Can This Retailer Keep Beating the Market?
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Target Corporation (NYSE: TGT) is up 25% so far in 2012, beating the S&P 500’s gain. Investors believe that a continued weak recovery in the U.S. will keep driving consumers to discount retail stores. This explains the rise of not only Target and rival Wal-Mart Stores, Inc. (NYSE: WMT) (the Blue Team of the big-box discount retail industry is about even with Target’s performance this year) but also of the various dollar stores. Dollar General Corp. (NYSE: DG), for example, has seen its stock up about 25% this year as well.
Target Corporation’s sales edged up 3% in the second quarter of the year compared to the same period a year ago. This was a bit lower than what the company had experienced in the first quarter, bringing revenue growth for the first half of 2012 to 5%. Same store sales were 4% higher for the first six months of 2012 versus 2011. Net income ended up being about flat thanks to higher costs, but thanks to Target’s buyback program, earnings per share for the first half of the year ended up at $2.10 compared to $2.02. Over $1 billion, nearly half of Target’s cash flow from operations, went to repurchasing shares in the first half of the year. This was actually less than the company spent in the comparable period in 2011, but that makes sense given the rise in the share price (would you not expect Target to be a smart shopper?) and it is still an impressive commitment to shareholder value.
Target now trades at 15 times trailing earnings, with forward earnings consensus for 2013 implying a P/E multiple of 13 for that period. Target Corporation, of course, is also notable as a decent way to play a bear market: Its beta of 0.4 means that it is not very exposed to broader market movements, and it pays a dividend yield of 2.3%. Growth has not been very good, with buybacks not pulling EPS up enough by themselves to make the stock a good value, but we certainly don’t consider the stock overvalued at the current price.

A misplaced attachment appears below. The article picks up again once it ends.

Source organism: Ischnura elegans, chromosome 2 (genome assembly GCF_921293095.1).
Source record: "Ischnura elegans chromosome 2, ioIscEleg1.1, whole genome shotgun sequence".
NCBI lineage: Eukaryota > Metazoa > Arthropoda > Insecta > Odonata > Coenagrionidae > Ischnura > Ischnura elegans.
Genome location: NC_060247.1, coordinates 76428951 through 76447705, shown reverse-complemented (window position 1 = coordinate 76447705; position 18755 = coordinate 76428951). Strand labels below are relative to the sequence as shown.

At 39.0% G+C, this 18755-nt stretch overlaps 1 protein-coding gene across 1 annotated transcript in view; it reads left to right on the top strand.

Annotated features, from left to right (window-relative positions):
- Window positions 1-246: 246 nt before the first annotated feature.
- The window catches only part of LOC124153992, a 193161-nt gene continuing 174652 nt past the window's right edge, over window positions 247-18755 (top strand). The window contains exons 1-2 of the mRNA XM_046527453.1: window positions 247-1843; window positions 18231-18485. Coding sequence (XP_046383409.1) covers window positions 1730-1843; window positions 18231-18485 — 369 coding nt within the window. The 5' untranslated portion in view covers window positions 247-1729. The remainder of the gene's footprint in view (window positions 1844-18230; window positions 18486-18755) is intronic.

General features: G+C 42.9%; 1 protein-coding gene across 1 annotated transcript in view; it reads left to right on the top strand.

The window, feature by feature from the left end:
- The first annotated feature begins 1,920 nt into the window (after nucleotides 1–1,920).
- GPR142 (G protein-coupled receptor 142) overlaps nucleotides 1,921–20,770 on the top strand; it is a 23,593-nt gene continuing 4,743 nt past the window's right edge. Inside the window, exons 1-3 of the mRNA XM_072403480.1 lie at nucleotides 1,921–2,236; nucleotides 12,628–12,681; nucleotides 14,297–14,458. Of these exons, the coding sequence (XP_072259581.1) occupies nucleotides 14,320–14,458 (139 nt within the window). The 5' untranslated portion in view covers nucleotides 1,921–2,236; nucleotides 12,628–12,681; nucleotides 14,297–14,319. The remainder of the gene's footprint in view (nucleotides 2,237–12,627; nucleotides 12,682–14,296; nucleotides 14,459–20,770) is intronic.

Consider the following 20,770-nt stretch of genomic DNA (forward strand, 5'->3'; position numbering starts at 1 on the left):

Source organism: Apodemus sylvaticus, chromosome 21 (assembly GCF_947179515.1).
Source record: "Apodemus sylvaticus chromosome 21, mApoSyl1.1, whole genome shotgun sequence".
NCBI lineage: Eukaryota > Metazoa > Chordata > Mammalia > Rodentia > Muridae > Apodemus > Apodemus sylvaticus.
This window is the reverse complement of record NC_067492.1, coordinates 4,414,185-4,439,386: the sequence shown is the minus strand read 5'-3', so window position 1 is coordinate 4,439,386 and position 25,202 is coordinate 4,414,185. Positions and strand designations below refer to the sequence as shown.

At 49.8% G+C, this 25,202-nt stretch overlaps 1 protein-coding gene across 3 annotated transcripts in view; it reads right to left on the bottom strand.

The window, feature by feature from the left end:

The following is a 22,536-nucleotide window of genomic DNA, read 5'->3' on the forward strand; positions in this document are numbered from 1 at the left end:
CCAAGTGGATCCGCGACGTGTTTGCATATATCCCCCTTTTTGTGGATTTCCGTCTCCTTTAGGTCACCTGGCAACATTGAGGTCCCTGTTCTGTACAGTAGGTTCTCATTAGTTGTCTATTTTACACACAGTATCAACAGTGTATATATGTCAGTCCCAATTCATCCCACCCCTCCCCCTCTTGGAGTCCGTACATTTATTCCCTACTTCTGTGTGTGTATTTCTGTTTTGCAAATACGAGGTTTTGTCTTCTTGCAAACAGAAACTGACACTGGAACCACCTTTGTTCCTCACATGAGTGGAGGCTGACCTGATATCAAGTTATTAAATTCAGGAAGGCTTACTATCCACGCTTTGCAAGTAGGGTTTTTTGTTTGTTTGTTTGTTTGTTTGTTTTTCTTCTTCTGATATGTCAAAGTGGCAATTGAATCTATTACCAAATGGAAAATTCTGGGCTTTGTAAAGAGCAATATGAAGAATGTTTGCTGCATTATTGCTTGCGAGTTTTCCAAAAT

D.E. Shaw increased its stake in Target by 13% during the second quarter of the year, and by the end of June the large hedge fund names after its founder and manager owned a total of 1.1 million shares of the company (see more stock picks from D.E. Shaw). Levin Capital Strategies, managed by John Levin, also liked the stock and increased its holdings of Target to 1.7 million shares, which came out to about $100 million (research more stocks Levin had $100 million invested in). Thomas Steyer’s Farallon Capital was another hedge fund with a large position in the stock, at 1.7 million shares as well.
Wal-Mart is narrowly more expensive than Target, at 16 times trailing earnings and 14 times forward estimates, but given its market leadership we think it deserves to trade at a premium relative to Target. Both retailers are also about even on a defensive basis, with Wal-Mart carrying a beta of 0.4 and a 2.1% dividend yield, so the two stocks end up looking about identical in terms of value proposition. Costco Wholesale Corporation (NASDAQ: COST) is the growth player in the big-box discount retail peer group: Its earnings were up 19% last quarter compared to a year earlier, driven by an 8% increase in revenue and higher margins. However, it is priced for significant future growth at a forward P/E of 23. Target and Wal-Mart are cheaper enough that we would prefer them.
We’ve also mentioned Dollar General, and would also include Dollar Tree, Inc. (NASDAQ: DLTR) to give a better picture of this segment of the market. These stocks also trade at a premium relative to Target, as their trailing P/Es cluster in the 20-22 range and their forward P/Es are between 16 and 17. They don’t pay dividends, but they have betas of 0.1 and so might arguably be a better way to shield a portfolio from a market downturn. Dollar General and Dollar Tree also grew their respective earnings by 47% and 26% in their most recent quarter compared to the same period in the previous year; as such, they beat Costco on both value and growth. If investors believe that they can continue turning in higher earnings, they could be better buys than Target or Wal-Mart as well.
This article is written by Matt Doiron and edited by Meena Krishnamsetty. They don't own shares in any of the stocks mentioned in this article. The Motley Fool owns shares of Costco Wholesale. Motley Fool newsletter services recommend Costco Wholesale. Try any of our Foolish newsletter services free for 30 days. We Fools may not all hold the same opinions, but we all believe that considering a diverse range of insights makes us better investors. The Motley Fool has a disclosure policy.If you have questions about this post or the Fool’s blog network, click here for information.